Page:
winAs a meeting planner, I certainly understand the value of sponsorship dollars. I don't think many of the meetings, conferences or conventions could happen today without this dollar infusion into the industry. Planners could not bring in top-notch speakers, interactive technology tool rentals or expand their marketing efforts. 

But what does the sponsor get out of their investment? Hopefully the opportunity to get in front of new prospects that will turn into new clients. However, in today's somewhat difficult economic climate, sponsors want more than just a logo, 5-minute talk and an ad in your program. They want exposure in creative and useful ways. They want assurance that the conference will meet their needs. 

Here are 5 ways to build a win-win proposal that should help target the right sponsors and get the dollars you need: 

Tip #1: Keep everything in line with your purpose. 

I attended a two-day conference last month on content marketing and while most of the speakers were interesting and relevant, they decided to have William Shatner as the keynote closing speaker. Now Mr. Shatner is a fine actor who apparently has written a couple of books on the subject of content marketing. However, most people really only know him as 1) Captain Kirk on Star Trek or 2) The Price Negotiator for PriceLine. My point is, his presence was not in keeping with the theme of the event. 

Keep everything in line with your purpose. For example, if your event is for start-ups, have successful start-up speakers, sponsors and exhibitors. Get a start-up to cater your event. You get the idea. 

Tip #2: Practice full disclosure. 

Most sponsors want to know who is attending, what other sponsors have signed on or are being approached, speaker bios and exhibitor information. Give it to them. Determine ahead of time if you hare going to have exclusivity regarding classifications. If they are still on the fence, ask why. 

Tip #3: Give them plenty of time. 

One thing that cannot be rushed any longer are sponsorship commitments. It can be very frustrating, but not unusual, for you to call on the contact 5 to 7 times before obtaining a yes — especially if it is a large dollar amount being considered. I would recommend you start one year in advance of your event.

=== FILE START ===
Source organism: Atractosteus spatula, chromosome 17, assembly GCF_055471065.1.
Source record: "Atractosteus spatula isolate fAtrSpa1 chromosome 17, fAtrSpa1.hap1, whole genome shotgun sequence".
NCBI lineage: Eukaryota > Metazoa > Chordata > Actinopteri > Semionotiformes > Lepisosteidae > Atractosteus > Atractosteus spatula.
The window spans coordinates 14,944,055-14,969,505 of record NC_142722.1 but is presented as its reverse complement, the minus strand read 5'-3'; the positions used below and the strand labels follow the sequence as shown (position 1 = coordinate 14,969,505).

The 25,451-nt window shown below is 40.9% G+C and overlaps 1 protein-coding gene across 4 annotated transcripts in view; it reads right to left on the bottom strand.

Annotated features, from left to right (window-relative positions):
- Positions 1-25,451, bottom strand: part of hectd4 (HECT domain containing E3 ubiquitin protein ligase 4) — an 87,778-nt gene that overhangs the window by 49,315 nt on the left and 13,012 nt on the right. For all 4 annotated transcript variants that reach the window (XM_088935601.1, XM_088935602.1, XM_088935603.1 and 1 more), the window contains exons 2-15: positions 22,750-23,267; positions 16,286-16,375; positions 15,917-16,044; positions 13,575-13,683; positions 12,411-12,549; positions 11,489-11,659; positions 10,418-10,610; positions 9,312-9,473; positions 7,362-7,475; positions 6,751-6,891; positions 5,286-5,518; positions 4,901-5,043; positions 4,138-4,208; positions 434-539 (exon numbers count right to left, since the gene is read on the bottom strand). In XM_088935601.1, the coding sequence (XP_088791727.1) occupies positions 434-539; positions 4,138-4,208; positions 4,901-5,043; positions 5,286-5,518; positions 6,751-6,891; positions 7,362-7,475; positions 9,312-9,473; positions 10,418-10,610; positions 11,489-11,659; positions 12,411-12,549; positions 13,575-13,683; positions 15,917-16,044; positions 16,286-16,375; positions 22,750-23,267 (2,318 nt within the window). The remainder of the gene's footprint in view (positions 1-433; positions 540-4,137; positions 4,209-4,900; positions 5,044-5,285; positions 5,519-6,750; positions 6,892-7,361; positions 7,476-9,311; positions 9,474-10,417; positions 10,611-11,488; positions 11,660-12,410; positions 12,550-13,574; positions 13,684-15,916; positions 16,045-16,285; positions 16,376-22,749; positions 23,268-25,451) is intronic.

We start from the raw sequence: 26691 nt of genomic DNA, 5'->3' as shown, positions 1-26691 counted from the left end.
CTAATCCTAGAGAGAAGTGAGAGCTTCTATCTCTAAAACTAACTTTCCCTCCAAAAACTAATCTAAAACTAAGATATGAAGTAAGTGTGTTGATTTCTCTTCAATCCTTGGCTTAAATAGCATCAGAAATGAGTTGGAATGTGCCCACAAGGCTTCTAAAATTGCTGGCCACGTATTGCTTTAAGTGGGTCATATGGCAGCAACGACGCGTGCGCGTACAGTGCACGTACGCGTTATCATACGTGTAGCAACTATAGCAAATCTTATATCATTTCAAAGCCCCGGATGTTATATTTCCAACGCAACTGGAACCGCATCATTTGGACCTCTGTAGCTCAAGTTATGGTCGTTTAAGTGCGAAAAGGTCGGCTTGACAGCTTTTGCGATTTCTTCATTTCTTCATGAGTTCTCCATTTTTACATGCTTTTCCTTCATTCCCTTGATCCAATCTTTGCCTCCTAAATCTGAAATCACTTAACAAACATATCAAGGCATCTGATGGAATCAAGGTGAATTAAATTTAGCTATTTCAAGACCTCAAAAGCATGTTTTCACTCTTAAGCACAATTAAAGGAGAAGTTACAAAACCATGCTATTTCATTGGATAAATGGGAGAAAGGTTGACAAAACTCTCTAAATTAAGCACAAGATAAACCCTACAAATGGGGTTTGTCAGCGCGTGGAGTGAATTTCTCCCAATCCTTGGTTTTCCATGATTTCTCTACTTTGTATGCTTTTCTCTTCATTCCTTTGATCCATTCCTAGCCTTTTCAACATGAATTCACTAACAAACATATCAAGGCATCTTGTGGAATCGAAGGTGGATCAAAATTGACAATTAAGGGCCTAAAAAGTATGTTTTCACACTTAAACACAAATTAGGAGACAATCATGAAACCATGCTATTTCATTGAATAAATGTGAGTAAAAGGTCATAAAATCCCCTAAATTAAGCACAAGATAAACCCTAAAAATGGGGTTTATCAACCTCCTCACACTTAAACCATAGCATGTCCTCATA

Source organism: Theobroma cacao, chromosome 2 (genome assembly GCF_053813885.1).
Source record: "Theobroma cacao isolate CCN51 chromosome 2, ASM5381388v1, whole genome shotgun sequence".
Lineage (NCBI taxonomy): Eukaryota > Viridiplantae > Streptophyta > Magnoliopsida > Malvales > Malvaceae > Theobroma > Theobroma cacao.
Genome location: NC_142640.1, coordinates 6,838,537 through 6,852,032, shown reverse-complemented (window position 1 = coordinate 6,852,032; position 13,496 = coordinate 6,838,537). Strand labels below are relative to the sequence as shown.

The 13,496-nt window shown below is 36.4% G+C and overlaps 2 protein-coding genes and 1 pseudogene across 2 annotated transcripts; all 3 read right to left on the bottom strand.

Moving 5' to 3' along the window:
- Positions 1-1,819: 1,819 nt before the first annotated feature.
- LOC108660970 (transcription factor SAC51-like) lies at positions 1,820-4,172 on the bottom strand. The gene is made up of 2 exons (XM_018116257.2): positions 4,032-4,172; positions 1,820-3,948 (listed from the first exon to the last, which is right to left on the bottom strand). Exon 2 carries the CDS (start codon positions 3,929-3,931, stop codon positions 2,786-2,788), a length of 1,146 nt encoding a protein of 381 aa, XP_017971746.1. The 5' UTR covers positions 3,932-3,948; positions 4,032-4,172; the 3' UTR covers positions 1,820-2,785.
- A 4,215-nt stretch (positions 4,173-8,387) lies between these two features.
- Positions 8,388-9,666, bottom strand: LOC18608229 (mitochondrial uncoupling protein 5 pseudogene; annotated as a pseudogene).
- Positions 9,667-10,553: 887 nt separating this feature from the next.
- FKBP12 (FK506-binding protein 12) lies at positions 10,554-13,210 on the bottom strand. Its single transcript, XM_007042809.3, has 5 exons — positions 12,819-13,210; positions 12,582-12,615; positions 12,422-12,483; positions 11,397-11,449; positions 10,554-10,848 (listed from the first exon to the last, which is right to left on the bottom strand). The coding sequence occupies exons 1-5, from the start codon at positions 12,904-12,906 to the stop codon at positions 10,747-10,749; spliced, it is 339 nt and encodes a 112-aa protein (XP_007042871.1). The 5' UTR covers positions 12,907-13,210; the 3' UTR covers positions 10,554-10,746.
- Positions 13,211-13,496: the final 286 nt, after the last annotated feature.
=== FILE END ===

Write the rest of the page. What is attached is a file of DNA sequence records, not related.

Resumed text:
Tip #4: Be selective. 

As much as the sponsor wants to be aligned to the attendees, make sure the attendees are aligned to the sponsor. The worst thing that could happen is for you to sign a sponsor and no one engages or pays attention to them. Invite the ones that make sense and leave the one off sponsors at their corporate office.  

Tip #5: Ditch the levels and customize your offerings. 

One size does not fit all when it comes to sponsorship opportunities. It is important to sit down with each sponsor and find out what they want and what they are willing to spend or deliver in-kind for that opportunity. It is not unusual for sponsors to ask for the following: 

  • Splash page rights when attendees sign into the conference
  • Direct mail, email and social channel listings for attendees
  • Private one-on-one time with selected meeting participants
  • Hosting of networking events

And the list goes on and on. What is valuable to one sponsor, is worthless to another. Find their sweet spot and show some flexibility in your offerings. 

For more tips on how approach potential sponsors, check out SmartSource Rentals blog post: 3 Surefire Ways to Generate More Event Sponsors. When renting audio visual equipment, remember SmartSource is your total technology solution provider!